Frogs (1972) starring Ray Milland, Sam Elliot, Joan Van Ark
Frogs is an attempt to recreate the horror of Alfred Hitchcock’s The Birds. Frogs mostly falls flat, however.
Synopsis of Frogs
A free-lance photographer is taking photos for an anti-pollution article in the Florida everglade when his canoe is swamped by a spoiled rich young man. Who attempts to make amends by bringing him back to the family mansion. The grumpy family patriarch makes no secret of his controlling nature, over both his family and the environment. It appears that the environment seeks to return the favor …
Review of Frogs
Frogs isn’t a bad movie, but it doesn’t succeed at its’ premise, either. It’s a story of the environment gone wild, with wildlife attacking people. People are killed in a variety of ways by snakes, tarantulas, Spanish moss, etc. — but not by the titular frogs. The frogs of the movie are present all over, hopping and croaking, but not being very menacing. Even in the final scene, when they cause a death, they don’t actually do anything.
Cast of characters in Frogs
- Jason Crockett (Ray Milland, The Lost Weekend). The family patriarch who has gathered his family for the annual joint Independence Day and birthday celebration. A man used to not being questioned, very wealthy – and stubborn to the point of stupidity.
- Pickett Smith (Sam Elliot, Tombstone). The photographer who stumbles onto the enclave of the ugly rich, who begins falling for:
- Karen Crockett (Joan Van Ark, Knotts Landing). Crockett’s daughter, and all-around nice person – one of the few survivors
- Michael Martindale (David Gilliam, Slumdog Millionaire). Sent out to repair the damaged phone line, and quickly murdered by tarantulas and Spanish moss.
- Iris Martindale (Hollis Irving, The Facts of Life). Jason’s sister, who loves to collect butterflies and is killed by leeches and a rattlesnake.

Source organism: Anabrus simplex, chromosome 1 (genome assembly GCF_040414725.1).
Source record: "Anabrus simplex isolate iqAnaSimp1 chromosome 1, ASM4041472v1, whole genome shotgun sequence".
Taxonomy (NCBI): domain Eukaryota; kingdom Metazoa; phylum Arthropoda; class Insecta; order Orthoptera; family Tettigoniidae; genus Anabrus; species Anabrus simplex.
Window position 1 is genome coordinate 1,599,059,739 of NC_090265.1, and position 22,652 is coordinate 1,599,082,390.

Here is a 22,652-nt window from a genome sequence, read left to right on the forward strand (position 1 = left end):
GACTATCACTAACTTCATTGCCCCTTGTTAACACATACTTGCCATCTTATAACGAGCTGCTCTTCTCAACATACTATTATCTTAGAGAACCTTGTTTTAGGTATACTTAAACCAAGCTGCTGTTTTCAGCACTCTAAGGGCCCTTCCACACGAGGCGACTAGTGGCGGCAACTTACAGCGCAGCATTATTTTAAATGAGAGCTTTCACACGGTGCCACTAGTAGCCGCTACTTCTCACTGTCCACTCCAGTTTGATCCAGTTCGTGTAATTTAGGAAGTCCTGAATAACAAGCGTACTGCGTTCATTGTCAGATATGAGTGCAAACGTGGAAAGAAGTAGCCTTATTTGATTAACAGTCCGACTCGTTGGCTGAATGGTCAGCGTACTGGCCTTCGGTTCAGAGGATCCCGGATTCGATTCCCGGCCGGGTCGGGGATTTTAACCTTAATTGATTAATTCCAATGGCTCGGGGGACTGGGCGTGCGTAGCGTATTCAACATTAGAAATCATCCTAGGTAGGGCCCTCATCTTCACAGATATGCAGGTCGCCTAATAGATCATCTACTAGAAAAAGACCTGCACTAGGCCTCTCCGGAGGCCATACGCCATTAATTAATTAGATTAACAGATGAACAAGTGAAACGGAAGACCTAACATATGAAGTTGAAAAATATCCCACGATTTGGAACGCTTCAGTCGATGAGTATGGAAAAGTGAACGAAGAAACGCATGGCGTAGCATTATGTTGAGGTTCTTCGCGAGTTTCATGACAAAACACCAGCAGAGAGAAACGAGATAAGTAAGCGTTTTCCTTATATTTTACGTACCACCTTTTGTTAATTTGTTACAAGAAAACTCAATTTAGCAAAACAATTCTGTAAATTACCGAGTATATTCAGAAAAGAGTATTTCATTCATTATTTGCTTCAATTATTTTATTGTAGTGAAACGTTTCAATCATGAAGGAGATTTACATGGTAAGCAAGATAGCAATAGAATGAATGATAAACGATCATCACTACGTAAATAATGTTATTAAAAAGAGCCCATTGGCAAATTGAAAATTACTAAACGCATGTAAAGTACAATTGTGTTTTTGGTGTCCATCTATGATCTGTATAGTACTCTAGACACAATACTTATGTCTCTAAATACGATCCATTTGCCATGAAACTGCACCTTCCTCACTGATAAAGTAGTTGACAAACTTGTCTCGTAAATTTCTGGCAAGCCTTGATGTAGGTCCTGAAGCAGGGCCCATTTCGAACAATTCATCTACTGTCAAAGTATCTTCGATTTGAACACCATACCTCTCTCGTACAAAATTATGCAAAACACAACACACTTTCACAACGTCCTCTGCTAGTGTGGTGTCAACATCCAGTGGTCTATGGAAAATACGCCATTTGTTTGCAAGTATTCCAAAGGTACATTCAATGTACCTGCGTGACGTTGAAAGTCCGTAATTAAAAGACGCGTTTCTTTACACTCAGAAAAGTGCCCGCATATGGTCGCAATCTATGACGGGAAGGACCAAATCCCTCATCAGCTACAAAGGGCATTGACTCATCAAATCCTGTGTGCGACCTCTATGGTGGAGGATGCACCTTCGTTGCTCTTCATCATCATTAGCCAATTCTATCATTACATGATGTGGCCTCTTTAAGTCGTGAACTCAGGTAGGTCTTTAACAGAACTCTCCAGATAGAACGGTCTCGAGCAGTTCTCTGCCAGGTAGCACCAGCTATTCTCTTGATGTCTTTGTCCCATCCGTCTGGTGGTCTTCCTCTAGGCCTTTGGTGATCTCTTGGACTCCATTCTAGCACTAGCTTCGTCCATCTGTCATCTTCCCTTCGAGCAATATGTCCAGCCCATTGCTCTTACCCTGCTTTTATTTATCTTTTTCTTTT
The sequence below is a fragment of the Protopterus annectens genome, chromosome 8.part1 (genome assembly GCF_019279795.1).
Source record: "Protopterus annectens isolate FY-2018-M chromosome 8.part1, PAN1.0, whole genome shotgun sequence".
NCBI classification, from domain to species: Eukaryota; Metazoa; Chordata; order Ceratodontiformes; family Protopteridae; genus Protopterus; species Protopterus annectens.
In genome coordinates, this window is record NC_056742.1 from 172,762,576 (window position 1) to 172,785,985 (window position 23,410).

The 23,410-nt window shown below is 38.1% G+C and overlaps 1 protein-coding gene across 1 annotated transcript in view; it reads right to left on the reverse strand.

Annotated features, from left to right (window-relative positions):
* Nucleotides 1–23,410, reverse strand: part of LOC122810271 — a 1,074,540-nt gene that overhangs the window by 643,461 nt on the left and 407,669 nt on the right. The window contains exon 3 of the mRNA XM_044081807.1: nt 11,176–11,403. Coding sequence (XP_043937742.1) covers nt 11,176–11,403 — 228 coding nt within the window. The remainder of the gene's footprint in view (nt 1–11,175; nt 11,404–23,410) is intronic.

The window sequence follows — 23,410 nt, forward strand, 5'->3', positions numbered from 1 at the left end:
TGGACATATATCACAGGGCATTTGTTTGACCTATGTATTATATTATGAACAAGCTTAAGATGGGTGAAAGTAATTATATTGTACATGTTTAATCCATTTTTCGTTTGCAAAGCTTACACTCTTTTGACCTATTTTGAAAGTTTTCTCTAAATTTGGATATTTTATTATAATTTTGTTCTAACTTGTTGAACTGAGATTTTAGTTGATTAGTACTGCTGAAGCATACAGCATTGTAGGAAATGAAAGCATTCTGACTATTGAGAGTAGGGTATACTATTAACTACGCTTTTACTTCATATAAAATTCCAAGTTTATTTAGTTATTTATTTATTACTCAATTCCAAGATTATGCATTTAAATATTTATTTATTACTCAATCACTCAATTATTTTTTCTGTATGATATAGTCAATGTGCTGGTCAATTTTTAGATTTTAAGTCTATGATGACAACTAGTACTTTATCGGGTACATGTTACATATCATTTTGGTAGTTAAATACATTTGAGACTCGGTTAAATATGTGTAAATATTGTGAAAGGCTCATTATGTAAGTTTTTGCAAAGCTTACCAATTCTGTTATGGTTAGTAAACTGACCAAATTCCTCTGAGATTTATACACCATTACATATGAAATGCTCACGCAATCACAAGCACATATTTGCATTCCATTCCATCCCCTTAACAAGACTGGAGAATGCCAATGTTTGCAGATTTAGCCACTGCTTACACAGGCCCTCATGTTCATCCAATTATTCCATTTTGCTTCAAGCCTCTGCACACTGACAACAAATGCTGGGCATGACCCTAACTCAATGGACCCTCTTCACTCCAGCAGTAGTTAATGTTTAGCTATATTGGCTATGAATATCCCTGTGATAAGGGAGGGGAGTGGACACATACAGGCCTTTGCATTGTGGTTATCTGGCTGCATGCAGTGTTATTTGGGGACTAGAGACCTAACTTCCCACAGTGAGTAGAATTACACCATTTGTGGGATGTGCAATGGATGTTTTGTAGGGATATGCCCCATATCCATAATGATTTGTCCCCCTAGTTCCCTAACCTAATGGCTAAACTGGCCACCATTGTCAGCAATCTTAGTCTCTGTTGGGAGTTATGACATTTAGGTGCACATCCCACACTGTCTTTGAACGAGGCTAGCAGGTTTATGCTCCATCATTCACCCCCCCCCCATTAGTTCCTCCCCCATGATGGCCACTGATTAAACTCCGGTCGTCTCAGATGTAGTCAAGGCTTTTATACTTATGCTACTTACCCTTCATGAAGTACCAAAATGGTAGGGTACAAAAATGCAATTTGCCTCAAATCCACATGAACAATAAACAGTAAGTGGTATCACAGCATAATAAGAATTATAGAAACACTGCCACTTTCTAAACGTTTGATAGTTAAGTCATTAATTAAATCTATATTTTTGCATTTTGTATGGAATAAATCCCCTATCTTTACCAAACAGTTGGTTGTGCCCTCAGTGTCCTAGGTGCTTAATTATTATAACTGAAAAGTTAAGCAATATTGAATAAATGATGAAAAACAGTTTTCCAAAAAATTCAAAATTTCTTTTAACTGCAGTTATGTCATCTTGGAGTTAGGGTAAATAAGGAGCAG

- Kenneth (Nicholas Cortland, Search for Tomorrow). Iris’ son, sent into the greenhouse to collect flowers, killed by dozens of lizards that knock over jars of poisonous chemicals – killing him.
- Stuart Martingale (George Skaff, Man Beast). Iris’ husband goes looking for her, but falls into the swamp and is eaten by alligators.
- Clint Crockett (Adam Roarke, El Dorado). Who swamped the canoe, and later takes the maid, butler, and Kenneth’s fiancee across the lake, swims to reach his boat, gets killed by a water moccasin.
- Jenny Crockett (Lynn Borden, Hazel). Clint’s wife who tries to rescue him but gets stuck in the lake mud and is killed by a large snapping turtle.
So, in Frogs, there are a lot of murders by vengeful swamp creatures – but none of them are frogs. Most of the cast dies, except for the few who haven’t been using pesticides, etc. It’s a little heavy-handed, but the acting itself is very good. The various deaths are somewhere between contrived and silly, however.
Editorial review of Frogs courtesy of Amazon.com
Millionaire Jason Crockett (Ray Milland. No, really. Ray Milland) hates frogs. Naturally, he lives on an island estate in the middle of a big Southern swamp. His family also hates frogs, so much so that they clap their hands over their ears and scream about the horrible, horrible noise. Everybody joins in spraying toxic chemicals around, little realizing that these frogs are not just moist, they’re mad. Hopping mad. The family gathers for Grandpa’s annual birthday celebration, unaware that doom is hopping toward them on wet, flapping feet. The point is driven home with shot after shot of the frogs hopping… hopping… hopping… and occasionally being tossed by a helpful stagehand. Actually, the whole swamp is mad–snakes, snapping turtles, and even crocodiles- -which is really for the best because the only thing the frogs seem to have in the way of menace is that hopping thing.
One by one, family members go flailing into the swamp, never to return, while those still in the house watch death hop closer. Frogs is almost as remarkable for the sartorial issues it brings up as the environmental ones. Why is everyone wearing sweaters with blazers in Florida in July? How did Joan Van Ark manage to find an outfit that combines the practicality of hot pants with the beauty of a terrycloth jumper? Will Ray Milland ever be able to get the slime off that bright white suit? And still, the frogs hop closer… –Ali Davis